MFSA highlights need for depositary passport

Last Updated on Thursday, 21 October, 2021 at 11:07 am by Andre Camilleri

The need for a depositary passport was highlighted by the Malta Financial Services Authority during a webinar on Wednesday dedicated to the ongoing review of the directive covering asset management.

The webinar about the Alternative Investment Fund Managers Directive (AIFMD) was organised by the MFSA’s Financial Supervisors Academy and was attended by over 100 top level executives from over 20 jurisdictions around the world, including several of the smaller ones that face similar challenges to Malta.

The MFSA Chief Officer Supervision Christopher Buttigieg said in his speech that Malta had originally raised the issue of the depositary passport during the 2009 debate on the original AIFMD proposal, but that this remains an issue as without it the internal market for asset management “is incomplete”. This point was also highlighted by the MFSA’s Chief Officer Strategy, Policy and Innovation, Michael Xuereb, during his closing speech.

The MFSA is also concerned about an unclear definition of ‘leverage’ which may hinder the efficacy of macroprudential analysis, and inconsistencies in the application of the reporting regime across national authorities. It has also pointed out that the lack of external valuers in the jurisdiction could impact negatively on competition, also leading to higher fees among other problems.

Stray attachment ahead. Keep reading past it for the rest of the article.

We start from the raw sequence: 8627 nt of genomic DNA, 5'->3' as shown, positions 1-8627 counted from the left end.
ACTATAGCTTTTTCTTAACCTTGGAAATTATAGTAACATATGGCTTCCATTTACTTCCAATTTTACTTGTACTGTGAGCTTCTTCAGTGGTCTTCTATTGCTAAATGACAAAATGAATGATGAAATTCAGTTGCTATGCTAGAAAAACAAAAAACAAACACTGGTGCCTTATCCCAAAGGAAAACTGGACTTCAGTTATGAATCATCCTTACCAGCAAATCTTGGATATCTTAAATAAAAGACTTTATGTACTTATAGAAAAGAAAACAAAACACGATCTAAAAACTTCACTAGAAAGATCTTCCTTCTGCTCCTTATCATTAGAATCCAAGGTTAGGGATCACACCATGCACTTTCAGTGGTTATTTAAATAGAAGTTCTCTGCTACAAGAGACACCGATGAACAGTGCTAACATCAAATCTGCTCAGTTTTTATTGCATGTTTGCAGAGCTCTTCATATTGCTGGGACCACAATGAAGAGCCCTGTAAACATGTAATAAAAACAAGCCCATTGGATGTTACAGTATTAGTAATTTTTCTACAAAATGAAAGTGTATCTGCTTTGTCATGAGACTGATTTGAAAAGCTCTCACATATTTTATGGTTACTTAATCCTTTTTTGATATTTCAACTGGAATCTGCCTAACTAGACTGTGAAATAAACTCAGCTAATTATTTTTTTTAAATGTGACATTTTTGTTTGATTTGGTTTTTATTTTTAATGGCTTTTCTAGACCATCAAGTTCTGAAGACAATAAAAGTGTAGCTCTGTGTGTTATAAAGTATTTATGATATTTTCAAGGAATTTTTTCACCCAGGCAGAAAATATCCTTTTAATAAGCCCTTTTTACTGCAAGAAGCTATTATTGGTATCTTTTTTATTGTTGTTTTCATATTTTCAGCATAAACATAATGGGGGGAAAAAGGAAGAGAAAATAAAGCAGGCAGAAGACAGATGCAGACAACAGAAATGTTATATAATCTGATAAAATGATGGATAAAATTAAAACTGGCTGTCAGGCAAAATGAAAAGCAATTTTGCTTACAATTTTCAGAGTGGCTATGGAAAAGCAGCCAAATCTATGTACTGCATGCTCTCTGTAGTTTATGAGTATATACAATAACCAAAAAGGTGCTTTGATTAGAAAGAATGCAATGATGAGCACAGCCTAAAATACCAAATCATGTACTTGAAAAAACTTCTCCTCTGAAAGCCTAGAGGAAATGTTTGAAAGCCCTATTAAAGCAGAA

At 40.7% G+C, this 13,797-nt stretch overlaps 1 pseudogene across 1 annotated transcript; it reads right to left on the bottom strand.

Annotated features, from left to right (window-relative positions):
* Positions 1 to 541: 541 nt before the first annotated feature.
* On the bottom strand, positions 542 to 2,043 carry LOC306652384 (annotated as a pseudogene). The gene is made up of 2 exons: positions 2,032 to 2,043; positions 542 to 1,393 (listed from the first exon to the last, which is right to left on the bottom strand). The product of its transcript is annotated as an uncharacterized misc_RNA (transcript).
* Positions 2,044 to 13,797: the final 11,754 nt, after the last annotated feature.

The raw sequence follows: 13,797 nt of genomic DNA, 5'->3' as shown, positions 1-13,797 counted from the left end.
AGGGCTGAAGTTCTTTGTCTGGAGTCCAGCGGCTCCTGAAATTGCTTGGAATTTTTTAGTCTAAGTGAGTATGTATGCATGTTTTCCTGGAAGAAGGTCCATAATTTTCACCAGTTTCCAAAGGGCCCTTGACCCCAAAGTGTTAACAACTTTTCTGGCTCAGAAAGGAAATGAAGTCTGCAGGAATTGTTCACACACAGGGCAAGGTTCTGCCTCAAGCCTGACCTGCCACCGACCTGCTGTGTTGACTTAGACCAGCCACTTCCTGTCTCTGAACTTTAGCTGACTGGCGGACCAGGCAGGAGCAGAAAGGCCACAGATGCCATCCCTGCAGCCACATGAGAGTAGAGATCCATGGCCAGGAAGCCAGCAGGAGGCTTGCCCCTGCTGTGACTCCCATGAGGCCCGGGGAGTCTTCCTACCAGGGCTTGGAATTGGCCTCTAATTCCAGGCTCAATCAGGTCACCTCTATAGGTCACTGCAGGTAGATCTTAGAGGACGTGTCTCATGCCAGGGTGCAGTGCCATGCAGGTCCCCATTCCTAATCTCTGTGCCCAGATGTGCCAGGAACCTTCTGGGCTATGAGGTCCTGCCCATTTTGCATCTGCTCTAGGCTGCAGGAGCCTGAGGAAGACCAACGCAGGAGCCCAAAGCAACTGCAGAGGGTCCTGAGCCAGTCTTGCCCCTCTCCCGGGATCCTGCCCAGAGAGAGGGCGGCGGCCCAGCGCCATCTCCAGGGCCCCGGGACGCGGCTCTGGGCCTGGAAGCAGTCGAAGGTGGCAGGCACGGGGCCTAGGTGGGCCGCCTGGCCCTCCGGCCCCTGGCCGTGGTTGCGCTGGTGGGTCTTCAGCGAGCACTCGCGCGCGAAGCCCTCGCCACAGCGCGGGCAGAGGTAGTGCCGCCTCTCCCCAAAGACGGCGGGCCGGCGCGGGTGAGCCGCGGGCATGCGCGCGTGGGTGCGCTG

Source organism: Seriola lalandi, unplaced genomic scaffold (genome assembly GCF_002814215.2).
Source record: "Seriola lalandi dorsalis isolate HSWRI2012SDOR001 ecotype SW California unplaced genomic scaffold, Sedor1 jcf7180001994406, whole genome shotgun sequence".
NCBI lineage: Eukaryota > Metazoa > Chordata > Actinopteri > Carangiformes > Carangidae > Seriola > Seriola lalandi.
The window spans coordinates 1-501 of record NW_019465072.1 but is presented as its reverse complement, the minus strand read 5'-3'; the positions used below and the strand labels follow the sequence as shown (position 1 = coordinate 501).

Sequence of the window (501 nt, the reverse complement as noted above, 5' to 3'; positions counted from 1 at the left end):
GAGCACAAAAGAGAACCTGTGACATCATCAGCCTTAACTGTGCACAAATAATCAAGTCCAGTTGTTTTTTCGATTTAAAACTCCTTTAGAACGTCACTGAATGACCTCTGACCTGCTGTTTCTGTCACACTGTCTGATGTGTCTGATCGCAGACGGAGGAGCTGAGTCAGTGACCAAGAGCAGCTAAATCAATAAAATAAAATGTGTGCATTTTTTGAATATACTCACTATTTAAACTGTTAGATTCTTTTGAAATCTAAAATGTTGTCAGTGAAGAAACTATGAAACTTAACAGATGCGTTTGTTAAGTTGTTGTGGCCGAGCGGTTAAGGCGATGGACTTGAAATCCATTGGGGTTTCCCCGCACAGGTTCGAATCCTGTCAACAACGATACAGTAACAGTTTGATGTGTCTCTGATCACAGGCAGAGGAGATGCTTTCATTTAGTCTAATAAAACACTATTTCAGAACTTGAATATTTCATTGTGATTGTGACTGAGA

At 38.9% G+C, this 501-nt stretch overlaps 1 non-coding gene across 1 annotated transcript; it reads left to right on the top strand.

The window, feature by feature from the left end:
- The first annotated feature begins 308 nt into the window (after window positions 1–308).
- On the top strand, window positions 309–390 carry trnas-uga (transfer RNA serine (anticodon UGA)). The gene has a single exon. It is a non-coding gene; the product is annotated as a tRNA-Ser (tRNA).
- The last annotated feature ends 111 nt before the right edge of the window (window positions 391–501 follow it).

These were just some of several points raised during the webinar, which focused on the current review of the Directive. Although it has evolved over the years, this particular process started in 2018 and – following public consultation between October 2020 and January 2021 – is due to be adopted by the European Commission by the end of 2021.

A KPMG report on the Directive in 2019 had highlighted several weaknesses, with the European Securities and Markets Authority (ESMA) identifying four main pillars of concern: harmonisation; additional MiFID services; delegation and substances; and leverage.

Speaker Gabriela Figueiredo Dias, the chair of the Portuguese Securities Market Commission (CMVM), stressed that AIFMD provides economic stability while playing a role in restoring confidence to the markets. However, she highlighted the CMVM’s concert that the proportionality principle should be applied, and that the AIFMD and UCITS frameworks should be aligned where applicable.

This last point was also raised by Carlos Aparicio, Team Leader, Data and Statistics Team at ESMA, who explained that fund managers currently report under five different regulations and would benefit from overall consistency in reporting definitions.

Giulia Gaddari from the MFSA also picked up on the importance of proportionality, explaining the disadvantages for small funds, which have the same licensing requirements as full AIFMs, including regulatory requirements and the associated costs.

A representative from the Alternative Investment Management Association, Marie-Adelaide de Nicolay, followed up on this point, saying that any changes as a result of the review should be subject to an impact assessment.

Malta is an established EU jurisdiction of choice for asset managers and investment funds. However, the sector lately lost some ground to other EU jurisdictions. MFSA is working on a strategy to strengthen the regulatory framework in this area to clear the way for future growth, and in this respect a Discussion Paper will soon be published, seeking feedback from stakeholders on a number of initiatives aimed at addressing current criticalities and fostering sound growth.

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